What is it? Many women are suffering from symptoms related to large heavy breasts. Often, they affect the ability to be able to exercise or perform normal daily activities without pain or exhaustion. Symptoms often include neck and back pain, large grooves on the shoulders from bra straps, and sores or yeast infections beneath or between the breasts. A breast reduction can greatly improve, if not resolve, all of these symptoms and make life better. A breast reduction not only reduces the size and weight of the breast, but also lifts and reshapes it to make it perkier and more proportional to the overall body shape. The degree of reduction is based on the patient’s desires. In order to perform the surgery safely, enough breast tissue has to be retained in order to maintain enough blood supply to the skin and nipple. There are many different patterns used to create incisions and remove breast tissue while still keeping the remaining skin and nipple/areola alive. This somewhat depends on patient and surgeon preference, as well as how large the patient’s breasts are to begin with. More specific details will be discussed for each unique patient at the time of their consultation. The most common incision pattern will leave an anchor shaped scar on the breast, as well as reduce the size of the areola. When breasts are extremely large, the blood supply to the nipple/areola is stretched and the chance of nipple/areola loss is much greater once breast tissue is removed and the nipple/areola is repositioned during surgery. In these situations, a “free nipple graft” is sometime necessary. The need for a free nipple graft is usually determined intraoperatively if it appears that the nipple/areola does not have good blood supply. If this is the case, the nipple/areola is removed, and sewn back on in its new position like a skin graft. By doing so, the tissue stays alive, but no longer has any connection to nerves or ducts. This means that it will not have normal sensation, you will not be able to breast feed, and it will not “harden” or change shape to stimulation. Sometimes it can also have changes in pigment (darker or lighter). This is more common in darker skinned individuals. If you're interested in a breast reduction in Houston, Lift Plastic Surgery is the best choice.
What happens during surgery? Before surgery, your breast reduction doctors will mark your breasts in the pre-operative area to provide a roadmap for the proposed incisions and breast tissue removal. During surgery, skin and breast tissue is removed according to the plan. A rim of areola is also usually removed to make them smaller and more proportional to the breast as they have usually become larger and stretched with time. The nipple and areola remain attached to the remaining breast tissue which is reshaped. The skin is re-draped over the top, and everything is sutured in place with absorbable sutures. Throughout the surgery, we usually sit you up several times to make sure we are happy with the new breast shape and symmetry before finishing the operation. Sometimes there will be a permanent suture at the bottom of the breast that is removed in the office after 3 weeks. Incisions are covered with tape and skin glue and you will be placed in a soft surgical bra. You are able to go home the same day.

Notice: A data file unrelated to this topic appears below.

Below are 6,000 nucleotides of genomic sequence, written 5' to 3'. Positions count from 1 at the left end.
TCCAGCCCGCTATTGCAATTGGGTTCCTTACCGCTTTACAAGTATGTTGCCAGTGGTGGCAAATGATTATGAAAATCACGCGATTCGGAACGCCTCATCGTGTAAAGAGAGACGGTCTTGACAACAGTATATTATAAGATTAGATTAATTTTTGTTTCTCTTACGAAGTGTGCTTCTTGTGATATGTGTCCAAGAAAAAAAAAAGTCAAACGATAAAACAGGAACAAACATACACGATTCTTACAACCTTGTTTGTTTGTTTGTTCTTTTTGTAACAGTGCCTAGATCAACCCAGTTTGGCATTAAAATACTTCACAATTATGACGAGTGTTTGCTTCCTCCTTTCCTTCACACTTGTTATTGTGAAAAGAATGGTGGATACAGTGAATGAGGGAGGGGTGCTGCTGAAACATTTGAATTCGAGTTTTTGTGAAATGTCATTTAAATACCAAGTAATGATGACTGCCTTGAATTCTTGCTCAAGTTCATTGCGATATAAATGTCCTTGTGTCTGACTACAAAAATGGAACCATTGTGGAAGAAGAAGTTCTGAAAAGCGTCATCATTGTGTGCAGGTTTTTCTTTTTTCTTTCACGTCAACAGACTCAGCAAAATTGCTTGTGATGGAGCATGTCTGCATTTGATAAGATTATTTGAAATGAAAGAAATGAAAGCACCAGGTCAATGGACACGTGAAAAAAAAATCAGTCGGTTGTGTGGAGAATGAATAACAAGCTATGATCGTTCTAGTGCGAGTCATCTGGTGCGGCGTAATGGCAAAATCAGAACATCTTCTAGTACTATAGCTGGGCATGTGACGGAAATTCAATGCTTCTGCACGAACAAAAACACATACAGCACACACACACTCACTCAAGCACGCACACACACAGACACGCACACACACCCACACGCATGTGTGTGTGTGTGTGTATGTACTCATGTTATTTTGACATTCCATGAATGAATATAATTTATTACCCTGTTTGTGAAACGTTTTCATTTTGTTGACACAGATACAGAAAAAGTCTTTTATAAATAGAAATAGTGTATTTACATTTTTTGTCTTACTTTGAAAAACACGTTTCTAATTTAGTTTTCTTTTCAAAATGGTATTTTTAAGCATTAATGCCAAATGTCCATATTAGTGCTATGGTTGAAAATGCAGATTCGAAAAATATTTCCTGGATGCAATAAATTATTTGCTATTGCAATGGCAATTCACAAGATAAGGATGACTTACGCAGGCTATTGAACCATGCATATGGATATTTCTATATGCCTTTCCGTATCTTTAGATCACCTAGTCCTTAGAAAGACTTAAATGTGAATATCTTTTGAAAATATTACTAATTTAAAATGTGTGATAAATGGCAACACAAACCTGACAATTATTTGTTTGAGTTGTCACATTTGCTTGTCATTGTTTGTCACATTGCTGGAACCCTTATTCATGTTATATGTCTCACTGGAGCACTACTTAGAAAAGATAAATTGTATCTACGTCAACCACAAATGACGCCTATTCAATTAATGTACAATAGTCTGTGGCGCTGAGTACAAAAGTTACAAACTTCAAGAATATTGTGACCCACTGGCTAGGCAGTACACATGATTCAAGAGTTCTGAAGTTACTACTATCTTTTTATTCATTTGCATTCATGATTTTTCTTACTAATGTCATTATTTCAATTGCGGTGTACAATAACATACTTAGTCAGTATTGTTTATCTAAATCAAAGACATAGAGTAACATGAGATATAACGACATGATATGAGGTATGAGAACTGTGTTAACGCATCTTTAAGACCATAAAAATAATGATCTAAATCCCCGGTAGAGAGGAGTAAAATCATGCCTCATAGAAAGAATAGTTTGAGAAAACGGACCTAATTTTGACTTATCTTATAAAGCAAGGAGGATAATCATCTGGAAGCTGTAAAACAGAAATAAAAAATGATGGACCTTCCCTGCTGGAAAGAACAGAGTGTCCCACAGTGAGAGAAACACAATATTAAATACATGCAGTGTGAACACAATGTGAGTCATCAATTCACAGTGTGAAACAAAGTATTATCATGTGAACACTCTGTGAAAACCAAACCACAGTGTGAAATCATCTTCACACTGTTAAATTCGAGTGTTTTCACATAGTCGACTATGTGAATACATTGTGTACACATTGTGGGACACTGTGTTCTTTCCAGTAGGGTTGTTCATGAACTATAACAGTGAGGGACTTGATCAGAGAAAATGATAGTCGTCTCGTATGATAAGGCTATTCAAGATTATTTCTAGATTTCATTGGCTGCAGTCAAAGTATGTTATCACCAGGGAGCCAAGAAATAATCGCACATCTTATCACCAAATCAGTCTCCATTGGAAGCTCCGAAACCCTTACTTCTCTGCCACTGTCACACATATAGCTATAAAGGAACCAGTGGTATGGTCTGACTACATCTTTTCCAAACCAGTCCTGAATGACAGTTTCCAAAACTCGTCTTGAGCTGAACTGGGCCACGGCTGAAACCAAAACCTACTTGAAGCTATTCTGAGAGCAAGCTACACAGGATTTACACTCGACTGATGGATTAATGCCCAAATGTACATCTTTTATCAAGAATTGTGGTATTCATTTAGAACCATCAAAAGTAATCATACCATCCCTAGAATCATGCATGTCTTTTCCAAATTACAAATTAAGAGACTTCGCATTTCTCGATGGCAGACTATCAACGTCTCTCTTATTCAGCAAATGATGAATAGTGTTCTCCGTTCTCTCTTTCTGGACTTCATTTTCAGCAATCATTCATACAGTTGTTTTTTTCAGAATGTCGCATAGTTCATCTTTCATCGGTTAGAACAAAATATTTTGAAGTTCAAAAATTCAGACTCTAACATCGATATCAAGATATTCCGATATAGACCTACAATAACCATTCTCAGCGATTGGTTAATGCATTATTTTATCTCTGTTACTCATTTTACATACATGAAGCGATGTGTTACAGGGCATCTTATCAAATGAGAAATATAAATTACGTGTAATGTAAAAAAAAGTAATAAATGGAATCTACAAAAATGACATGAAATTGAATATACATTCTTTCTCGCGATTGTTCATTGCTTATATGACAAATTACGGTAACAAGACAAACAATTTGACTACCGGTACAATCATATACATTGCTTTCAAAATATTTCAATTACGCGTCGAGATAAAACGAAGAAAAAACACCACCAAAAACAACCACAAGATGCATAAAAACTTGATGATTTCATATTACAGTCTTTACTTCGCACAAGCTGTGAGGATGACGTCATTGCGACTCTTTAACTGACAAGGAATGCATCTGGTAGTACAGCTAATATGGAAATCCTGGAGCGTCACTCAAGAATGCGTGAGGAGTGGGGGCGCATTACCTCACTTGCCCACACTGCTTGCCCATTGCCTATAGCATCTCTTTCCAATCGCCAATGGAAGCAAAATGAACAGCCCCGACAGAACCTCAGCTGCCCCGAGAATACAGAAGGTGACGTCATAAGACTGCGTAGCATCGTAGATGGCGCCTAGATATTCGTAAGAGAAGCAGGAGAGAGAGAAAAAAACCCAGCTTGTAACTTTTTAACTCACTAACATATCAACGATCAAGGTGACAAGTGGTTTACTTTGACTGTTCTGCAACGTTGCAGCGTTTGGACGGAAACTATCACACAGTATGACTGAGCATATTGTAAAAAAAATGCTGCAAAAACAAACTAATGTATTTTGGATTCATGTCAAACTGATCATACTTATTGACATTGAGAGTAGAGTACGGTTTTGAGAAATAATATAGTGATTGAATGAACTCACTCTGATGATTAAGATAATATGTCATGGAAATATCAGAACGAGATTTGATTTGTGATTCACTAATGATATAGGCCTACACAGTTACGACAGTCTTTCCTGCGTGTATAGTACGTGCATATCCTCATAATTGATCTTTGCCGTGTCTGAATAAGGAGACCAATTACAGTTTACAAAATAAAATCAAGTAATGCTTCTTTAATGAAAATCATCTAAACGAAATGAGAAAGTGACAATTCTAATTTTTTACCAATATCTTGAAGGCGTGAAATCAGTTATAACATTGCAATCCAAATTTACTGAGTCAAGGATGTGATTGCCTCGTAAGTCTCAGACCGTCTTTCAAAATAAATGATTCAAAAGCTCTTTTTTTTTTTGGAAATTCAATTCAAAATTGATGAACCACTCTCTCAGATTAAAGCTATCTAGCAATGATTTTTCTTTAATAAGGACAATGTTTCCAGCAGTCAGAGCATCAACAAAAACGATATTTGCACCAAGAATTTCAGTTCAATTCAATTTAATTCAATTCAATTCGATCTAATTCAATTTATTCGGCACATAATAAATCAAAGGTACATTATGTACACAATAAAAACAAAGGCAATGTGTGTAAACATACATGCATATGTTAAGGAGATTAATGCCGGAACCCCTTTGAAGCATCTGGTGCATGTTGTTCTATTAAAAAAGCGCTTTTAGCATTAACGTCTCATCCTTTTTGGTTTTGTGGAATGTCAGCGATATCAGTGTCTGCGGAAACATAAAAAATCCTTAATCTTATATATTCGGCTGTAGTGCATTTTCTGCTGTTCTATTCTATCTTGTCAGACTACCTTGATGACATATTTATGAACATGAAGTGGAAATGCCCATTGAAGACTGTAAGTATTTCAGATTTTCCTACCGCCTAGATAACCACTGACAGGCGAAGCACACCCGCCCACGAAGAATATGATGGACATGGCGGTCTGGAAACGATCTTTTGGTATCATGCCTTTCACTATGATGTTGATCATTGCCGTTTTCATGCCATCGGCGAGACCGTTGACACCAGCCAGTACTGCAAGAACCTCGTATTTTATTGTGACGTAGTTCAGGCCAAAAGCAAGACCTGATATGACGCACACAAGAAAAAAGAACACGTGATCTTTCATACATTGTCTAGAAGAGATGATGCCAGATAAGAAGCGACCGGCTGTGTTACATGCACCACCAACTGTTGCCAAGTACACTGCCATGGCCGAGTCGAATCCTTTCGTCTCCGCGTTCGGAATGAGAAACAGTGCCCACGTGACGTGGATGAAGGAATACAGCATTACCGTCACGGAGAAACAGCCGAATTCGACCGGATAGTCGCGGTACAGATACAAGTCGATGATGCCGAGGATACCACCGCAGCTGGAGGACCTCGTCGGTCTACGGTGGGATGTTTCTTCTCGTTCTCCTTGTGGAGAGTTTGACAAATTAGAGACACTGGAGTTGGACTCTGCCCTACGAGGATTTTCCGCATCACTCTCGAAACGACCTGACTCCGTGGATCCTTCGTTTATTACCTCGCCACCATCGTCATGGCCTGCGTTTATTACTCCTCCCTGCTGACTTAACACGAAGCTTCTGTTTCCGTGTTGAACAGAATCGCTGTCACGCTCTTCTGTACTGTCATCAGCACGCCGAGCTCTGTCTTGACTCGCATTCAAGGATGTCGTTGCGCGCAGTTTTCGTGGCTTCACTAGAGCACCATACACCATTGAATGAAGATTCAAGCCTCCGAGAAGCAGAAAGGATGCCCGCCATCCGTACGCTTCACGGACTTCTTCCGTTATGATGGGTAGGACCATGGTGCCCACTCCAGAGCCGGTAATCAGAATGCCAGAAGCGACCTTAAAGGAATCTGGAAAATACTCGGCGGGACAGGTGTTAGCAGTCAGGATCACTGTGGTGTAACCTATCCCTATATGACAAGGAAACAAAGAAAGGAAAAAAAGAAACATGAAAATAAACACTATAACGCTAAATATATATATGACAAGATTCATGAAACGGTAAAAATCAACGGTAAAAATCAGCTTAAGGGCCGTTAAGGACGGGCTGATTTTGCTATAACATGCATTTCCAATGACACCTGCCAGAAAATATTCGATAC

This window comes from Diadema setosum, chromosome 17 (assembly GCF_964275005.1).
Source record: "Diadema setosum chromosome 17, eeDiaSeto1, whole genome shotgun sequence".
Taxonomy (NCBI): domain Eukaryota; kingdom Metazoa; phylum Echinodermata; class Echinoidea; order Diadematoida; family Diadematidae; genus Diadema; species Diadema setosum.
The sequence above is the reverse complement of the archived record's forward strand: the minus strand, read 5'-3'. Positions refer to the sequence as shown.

What will my recovery be like? Post-operatively, you will have some mild discomfort. You will be able to shower the day after surgery. You must wear a soft supportive bra with no underwire at all times other than showering for the first month. After four weeks you can change to a normal bra as long as your incisions are well healed. No vigorous exercise or activity is allowed for the first 4-6 weeks after surgery and you should limit lifting your arms above your head. Expect that your breasts will be swollen, and this will gradually decrease over the next few months and the shape of the breasts will settle. Once your incisions are healed we will discuss scar management tips.
What are the risks? After breast reduction, you may have numbness or changes in sensation of the breast which may or may not be permanent. Some women find that their breasts are actually more sensitive after surgery because the nerves are no longer being stretched. Cutting through the breast tissue may also affect your future ability to breast feed. It is not infrequent that women will have some issues with healing after breast reduction because the tissues have been under so much stretch and strain. Typically, this manifests as open wounds along the incision lines. These are usually managed quite easily with dressing changes, and generally heal on their own without requiring further surgery.
Will insurance cover my procedure? Insurance coverage of breast reductions depends on your particular policy. In general, it must meet certain criteria (such as causing symptoms like sores or infections, and generally at least 500 g must be removed). We will work with you and your insurance company to make sure that, if at all possible, your procedure is covered.